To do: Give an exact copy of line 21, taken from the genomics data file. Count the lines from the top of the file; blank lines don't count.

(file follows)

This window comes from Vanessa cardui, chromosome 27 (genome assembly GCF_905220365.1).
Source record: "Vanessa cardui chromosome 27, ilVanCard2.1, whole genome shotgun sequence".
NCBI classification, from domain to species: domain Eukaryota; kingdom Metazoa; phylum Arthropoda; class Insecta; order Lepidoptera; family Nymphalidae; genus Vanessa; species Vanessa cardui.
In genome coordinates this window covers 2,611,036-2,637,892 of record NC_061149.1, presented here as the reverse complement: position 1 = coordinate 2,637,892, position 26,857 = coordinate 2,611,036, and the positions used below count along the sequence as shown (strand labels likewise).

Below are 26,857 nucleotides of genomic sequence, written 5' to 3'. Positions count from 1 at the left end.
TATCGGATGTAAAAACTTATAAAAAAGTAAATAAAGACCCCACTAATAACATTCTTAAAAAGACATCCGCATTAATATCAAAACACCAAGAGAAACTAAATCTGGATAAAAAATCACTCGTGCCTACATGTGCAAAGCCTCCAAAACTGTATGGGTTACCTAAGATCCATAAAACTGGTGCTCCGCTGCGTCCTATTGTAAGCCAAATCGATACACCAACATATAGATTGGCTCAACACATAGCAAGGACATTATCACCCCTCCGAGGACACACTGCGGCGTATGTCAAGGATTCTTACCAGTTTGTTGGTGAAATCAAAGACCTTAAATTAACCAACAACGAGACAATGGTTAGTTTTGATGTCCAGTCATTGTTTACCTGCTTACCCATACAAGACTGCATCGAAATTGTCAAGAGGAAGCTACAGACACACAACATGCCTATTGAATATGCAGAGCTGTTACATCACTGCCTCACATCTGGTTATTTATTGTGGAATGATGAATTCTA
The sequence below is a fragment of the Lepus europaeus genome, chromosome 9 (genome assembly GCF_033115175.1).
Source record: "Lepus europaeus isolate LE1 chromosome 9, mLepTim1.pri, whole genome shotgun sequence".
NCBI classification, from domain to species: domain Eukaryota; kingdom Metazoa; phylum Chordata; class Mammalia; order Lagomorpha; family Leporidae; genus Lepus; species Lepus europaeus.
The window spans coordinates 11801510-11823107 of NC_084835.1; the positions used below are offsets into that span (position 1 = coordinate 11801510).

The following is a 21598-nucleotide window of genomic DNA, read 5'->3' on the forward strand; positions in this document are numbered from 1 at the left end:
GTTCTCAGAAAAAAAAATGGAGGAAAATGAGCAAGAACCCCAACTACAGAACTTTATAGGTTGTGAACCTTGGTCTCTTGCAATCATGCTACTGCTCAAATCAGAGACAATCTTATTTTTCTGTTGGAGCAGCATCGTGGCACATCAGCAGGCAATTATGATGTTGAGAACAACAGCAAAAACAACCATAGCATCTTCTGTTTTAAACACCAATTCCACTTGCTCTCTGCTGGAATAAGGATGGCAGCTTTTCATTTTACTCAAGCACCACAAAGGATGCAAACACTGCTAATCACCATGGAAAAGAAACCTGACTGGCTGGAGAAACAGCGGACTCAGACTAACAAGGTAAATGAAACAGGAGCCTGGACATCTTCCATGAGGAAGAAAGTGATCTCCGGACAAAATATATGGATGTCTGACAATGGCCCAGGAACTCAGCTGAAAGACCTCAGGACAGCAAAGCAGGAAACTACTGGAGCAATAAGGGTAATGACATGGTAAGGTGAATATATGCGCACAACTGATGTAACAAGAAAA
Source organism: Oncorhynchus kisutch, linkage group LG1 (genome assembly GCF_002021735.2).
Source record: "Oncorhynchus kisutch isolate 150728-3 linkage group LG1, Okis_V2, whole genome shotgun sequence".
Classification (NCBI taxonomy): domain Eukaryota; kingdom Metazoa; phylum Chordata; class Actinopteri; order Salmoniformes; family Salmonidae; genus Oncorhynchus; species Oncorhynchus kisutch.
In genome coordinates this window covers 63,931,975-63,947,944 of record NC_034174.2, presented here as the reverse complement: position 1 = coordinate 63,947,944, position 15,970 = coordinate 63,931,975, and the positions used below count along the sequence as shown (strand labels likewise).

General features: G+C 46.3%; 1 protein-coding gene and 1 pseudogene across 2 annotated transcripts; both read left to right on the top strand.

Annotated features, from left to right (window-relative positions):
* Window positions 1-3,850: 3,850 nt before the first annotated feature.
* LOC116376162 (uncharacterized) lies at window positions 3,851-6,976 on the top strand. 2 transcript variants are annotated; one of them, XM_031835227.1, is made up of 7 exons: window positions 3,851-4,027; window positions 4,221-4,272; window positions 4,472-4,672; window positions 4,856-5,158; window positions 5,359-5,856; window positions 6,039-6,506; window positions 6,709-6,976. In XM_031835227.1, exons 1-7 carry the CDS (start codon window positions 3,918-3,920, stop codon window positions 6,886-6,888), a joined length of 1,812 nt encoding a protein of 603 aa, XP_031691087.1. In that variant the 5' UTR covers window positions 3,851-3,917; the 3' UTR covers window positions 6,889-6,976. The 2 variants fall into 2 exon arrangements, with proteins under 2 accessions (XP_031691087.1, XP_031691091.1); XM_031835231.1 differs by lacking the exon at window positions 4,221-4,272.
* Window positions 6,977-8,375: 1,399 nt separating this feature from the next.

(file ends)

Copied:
* Window positions 6,977-8,375: 1,399 nt separating this feature from the next.